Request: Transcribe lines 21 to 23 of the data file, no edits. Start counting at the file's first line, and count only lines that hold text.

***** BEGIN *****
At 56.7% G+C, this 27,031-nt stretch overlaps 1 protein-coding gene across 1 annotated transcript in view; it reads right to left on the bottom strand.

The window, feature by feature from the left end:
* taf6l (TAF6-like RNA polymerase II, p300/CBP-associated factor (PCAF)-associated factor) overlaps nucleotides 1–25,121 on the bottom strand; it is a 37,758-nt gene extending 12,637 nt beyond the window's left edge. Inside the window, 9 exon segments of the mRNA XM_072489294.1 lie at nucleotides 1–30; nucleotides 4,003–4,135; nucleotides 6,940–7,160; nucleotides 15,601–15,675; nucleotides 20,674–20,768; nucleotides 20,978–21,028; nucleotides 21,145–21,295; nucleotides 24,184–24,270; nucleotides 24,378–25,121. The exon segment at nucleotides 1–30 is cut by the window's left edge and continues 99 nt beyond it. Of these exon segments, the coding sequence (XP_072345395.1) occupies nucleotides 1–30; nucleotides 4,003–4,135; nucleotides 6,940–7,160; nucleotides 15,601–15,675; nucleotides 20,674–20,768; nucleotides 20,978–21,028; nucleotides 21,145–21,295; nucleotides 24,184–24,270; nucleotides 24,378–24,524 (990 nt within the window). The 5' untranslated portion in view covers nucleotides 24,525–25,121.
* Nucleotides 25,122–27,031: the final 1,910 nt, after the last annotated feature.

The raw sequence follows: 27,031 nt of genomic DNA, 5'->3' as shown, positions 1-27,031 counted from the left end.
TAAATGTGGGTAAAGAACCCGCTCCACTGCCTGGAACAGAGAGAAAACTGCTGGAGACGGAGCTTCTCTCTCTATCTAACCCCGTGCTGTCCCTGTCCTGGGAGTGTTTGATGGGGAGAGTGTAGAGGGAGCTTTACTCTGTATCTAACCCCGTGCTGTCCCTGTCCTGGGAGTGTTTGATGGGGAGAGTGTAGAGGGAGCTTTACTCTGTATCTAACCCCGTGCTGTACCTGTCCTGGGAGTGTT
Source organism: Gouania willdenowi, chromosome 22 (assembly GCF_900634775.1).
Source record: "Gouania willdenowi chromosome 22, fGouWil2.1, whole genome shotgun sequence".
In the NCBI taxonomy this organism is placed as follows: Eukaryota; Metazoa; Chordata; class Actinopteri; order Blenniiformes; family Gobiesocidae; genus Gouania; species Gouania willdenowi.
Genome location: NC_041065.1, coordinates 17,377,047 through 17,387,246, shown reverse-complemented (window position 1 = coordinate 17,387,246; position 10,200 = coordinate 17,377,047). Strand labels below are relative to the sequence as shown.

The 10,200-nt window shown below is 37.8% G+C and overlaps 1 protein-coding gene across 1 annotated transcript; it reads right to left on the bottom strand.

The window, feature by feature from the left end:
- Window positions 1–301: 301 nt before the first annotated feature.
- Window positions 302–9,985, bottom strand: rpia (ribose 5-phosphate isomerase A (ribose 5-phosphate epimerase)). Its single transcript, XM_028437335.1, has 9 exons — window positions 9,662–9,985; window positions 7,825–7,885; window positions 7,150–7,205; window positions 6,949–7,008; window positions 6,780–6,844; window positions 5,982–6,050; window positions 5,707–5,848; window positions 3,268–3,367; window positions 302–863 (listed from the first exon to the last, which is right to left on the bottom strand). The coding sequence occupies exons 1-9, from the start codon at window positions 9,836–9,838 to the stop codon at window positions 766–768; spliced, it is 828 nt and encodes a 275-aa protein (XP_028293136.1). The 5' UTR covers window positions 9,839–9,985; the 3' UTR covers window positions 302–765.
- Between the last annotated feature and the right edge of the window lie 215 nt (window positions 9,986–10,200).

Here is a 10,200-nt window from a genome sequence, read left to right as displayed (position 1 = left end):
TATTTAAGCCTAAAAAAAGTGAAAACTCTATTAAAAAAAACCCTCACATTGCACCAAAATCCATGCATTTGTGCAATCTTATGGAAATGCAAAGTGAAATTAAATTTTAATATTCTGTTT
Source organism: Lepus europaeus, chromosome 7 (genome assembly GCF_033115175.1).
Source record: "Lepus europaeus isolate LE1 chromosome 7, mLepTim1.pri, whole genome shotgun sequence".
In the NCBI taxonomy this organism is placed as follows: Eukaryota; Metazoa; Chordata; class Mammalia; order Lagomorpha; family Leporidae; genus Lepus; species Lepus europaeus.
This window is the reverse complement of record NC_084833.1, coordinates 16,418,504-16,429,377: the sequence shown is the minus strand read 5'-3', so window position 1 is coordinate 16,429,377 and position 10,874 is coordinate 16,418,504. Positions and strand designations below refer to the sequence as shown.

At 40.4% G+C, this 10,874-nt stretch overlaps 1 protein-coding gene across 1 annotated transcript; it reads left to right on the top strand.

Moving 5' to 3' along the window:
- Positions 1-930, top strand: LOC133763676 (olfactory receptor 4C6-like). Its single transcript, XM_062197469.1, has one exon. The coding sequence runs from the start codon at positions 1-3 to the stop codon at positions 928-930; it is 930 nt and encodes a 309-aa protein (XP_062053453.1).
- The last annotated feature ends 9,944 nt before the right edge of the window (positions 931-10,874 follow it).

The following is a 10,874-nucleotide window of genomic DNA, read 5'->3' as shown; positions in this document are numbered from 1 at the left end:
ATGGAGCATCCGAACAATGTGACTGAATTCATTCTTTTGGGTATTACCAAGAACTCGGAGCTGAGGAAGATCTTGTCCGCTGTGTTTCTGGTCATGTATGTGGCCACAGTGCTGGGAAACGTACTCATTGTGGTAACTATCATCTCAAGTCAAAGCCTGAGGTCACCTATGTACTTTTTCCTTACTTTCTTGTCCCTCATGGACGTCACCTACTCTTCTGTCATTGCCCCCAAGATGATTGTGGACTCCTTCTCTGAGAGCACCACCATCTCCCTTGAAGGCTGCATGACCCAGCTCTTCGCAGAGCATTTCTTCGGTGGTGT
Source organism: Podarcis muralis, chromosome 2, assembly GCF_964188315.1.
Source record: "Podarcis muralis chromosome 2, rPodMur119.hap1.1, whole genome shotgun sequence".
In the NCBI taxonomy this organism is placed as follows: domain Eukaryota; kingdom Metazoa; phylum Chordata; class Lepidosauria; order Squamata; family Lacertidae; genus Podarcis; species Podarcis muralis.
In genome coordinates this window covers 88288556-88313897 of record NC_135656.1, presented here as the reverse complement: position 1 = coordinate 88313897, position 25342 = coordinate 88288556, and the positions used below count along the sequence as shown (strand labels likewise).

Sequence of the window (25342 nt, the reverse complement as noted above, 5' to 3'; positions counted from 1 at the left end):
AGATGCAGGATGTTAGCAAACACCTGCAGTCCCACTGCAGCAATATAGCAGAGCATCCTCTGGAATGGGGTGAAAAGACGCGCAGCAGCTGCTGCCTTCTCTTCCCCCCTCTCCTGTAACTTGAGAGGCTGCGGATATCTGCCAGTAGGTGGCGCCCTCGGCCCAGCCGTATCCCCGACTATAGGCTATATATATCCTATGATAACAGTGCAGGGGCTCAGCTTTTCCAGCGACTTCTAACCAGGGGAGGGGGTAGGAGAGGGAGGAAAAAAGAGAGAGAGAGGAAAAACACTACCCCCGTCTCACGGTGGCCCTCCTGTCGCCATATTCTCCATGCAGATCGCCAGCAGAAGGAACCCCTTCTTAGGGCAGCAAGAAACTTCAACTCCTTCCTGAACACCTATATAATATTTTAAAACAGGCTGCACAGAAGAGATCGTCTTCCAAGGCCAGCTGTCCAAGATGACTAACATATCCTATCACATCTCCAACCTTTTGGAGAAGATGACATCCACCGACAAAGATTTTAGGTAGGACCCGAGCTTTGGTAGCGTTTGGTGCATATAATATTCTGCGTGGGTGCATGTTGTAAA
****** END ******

This window is the reverse complement of record NC_084833.1, coordinates 16,418,504-16,429,377: the sequence shown is the minus strand read 5'-3', so window position 1 is coordinate 16,429,377 and position 10,874 is coordinate 16,418,504. Positions and strand designations below refer to the sequence as shown.

At 40.4% G+C, this 10,874-nt stretch overlaps 1 protein-coding gene across 1 annotated transcript; it reads left to right on the top strand.

Moving 5' to 3' along the window: